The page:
I love rhubarb. Love it. Rhubarb pie, crisp, cobbler. I love it in mixed drinks, jams, ice cream...mmm...It's a plant that scared the ba-zillies out of me as a kid. I had no idea why I would want to eat something that looked like giant celery for dessert. My dad would say, "Mame, you don't know what you're missing." It wasn't until I left home for my first job in MA, coming home for the summers that I finally tried it and promptly packed my bags with it. Good Lord I hate admitting he's right! I mean, really? 20+ years later and I finally tried rhubarb? When I moved to NYC and wasn't able to make it home at Harvest time, I actually spent a small fortune outside of the growing season to have rhubarb shipped to me in dry ice. Did I mention how much I love it?
Okay, so now you can surmise I'm talking about the taste, but this genius plant inspired one of my favorite products, Bar Keepers Friend. The chemist behind this wonderful cleaner found his pots came out sparklingly clean after cooking with rhubarb - no tarnish. Digging deeper, the chemical found in this plant, Oxalic Acid is a mordant used for fiber dyeing.
Please note, the rhubarb leaves is something to be very careful with, particularly the fumes.
It is toxic, considered a poison. I think it is always important to note with natural dyeing, just because it is of nature, does not mean that it is safe. With anything, thoroughly research a plant matter first before lighting that stove. Gloves, masks and tongs should be in your arsenal of tools and used at any point you just aren't sure (better to research first though). You should not breathe in the fumes, tempting as it is because the smell is great. Work in a well ventilated area or outdoors is always preferred.
Now that we're square on the precautions...right? The leaves though are a dyer's best friend. For blues, Oxalic Acid should sit for about a month to really get a cure and can then be used, otherwise you will get a muddy brown as the substance is not mature yet. From what I understand it takes the yellow out of greens and leaves blue. It makes sense, as I've found while using this as afterbath on yellows to experiment. It almost entirely stripped the color leaving a dull hum of a color. Not awesome for me as I hate double-work even in doing things I love, but I was able to understand exactly what it does on a practical level. It is a bleaching agent for flax (of which I have not tried...yet!).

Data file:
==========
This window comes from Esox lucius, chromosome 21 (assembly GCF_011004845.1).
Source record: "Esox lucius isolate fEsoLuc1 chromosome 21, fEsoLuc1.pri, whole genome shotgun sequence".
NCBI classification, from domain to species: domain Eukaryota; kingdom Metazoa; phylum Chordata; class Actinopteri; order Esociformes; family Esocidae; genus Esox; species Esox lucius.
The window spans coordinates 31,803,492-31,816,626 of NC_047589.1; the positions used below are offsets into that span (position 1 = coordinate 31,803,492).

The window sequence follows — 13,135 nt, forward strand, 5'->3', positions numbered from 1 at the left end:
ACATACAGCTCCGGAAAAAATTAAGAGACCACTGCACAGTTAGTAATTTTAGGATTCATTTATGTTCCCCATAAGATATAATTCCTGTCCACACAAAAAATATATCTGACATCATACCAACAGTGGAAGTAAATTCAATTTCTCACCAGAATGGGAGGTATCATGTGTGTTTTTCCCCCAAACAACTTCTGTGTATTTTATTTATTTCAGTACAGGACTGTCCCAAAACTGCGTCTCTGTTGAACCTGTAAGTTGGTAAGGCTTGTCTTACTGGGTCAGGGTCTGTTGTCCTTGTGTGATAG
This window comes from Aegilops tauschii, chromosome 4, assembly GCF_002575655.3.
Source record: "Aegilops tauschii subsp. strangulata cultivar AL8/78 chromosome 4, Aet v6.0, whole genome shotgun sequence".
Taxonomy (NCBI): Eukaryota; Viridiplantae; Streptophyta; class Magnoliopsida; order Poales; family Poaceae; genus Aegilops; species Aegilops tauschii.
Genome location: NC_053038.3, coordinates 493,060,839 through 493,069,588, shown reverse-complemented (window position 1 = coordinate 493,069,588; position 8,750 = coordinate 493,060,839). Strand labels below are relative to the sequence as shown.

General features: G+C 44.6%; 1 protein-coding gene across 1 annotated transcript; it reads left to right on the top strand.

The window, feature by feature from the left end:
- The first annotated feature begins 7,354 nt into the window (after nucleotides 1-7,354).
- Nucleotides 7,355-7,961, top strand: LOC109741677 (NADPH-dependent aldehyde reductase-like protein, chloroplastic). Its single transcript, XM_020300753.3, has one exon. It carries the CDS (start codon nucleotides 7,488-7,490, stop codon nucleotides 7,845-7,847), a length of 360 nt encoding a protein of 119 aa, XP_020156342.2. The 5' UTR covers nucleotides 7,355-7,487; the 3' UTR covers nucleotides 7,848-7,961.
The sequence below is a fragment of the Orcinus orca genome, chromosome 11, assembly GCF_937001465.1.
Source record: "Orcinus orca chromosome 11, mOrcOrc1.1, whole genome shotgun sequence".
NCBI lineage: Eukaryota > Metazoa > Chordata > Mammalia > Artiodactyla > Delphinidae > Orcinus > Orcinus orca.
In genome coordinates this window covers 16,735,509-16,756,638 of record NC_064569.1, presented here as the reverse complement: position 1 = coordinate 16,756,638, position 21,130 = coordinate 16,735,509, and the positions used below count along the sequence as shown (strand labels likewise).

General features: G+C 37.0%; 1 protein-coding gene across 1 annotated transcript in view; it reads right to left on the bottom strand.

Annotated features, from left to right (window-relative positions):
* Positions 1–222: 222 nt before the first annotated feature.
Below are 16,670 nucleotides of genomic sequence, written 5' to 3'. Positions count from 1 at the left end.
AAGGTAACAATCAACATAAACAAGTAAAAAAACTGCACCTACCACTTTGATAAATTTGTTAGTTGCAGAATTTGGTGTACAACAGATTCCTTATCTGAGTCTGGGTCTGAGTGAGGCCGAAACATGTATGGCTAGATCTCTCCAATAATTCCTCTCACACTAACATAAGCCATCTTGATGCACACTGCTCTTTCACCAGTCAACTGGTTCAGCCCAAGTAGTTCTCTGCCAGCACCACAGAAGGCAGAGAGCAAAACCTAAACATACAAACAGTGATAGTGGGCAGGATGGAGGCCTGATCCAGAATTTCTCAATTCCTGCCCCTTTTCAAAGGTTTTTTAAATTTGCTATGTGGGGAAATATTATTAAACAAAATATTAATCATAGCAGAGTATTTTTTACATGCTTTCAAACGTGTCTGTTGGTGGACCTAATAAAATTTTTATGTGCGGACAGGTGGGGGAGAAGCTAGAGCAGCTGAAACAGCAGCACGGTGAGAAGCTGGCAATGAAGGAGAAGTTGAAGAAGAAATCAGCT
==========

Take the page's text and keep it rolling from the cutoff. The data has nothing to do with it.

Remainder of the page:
My plan in cooking this up was prepping for a dyeing camp I plan to do later this summer. This is great for plant based materials which often need a lot more coaxing than protein fibers like wool and alpaca. I have some antique handkerchiefs, some of my Great-Grandmother's which are embroidered and some I picked up at Brimfield Antiques Fair in Brimfield, MA years and years ago. (If you live in the Northeast or plan to visit, save the dates for the first week of the months in May, July, September and get on over there. Not to be missed.)
In order to get a good "bite" between fiber to dyestuff you need a mordant. Mordant translates as "bite". You can dye without it but it will not be wash or light fast (meaning it will wash out or fade very easily). Oxalic Acid is just the stuff for cottons and often used as a boost as a dye modifier.
As you can see in the first image, these leaves are enormous. Our childhood dog, Lorenzo (RIP little bud) used to sleep underneath them. He was a medium sized terrier and rhubarb always reminds me of him. My dad built him a doghouse but for whatever reason he loved the shade of the rhubarb. Smart guy.
HOW TO MAKE
8 medium–large leaves
1 gallon water (I used captured rainwater)
Potato Masher if you have one. I mash dyestuff often to help break down plant matter.
Simmer 1 hour, strain, keep in a container.
* This is great and ideal for cellulose (plant based fibers such as cotton, hemp, flax).
* A boost for reds, blues, purples.
Get busy livin' and get busy dyein'.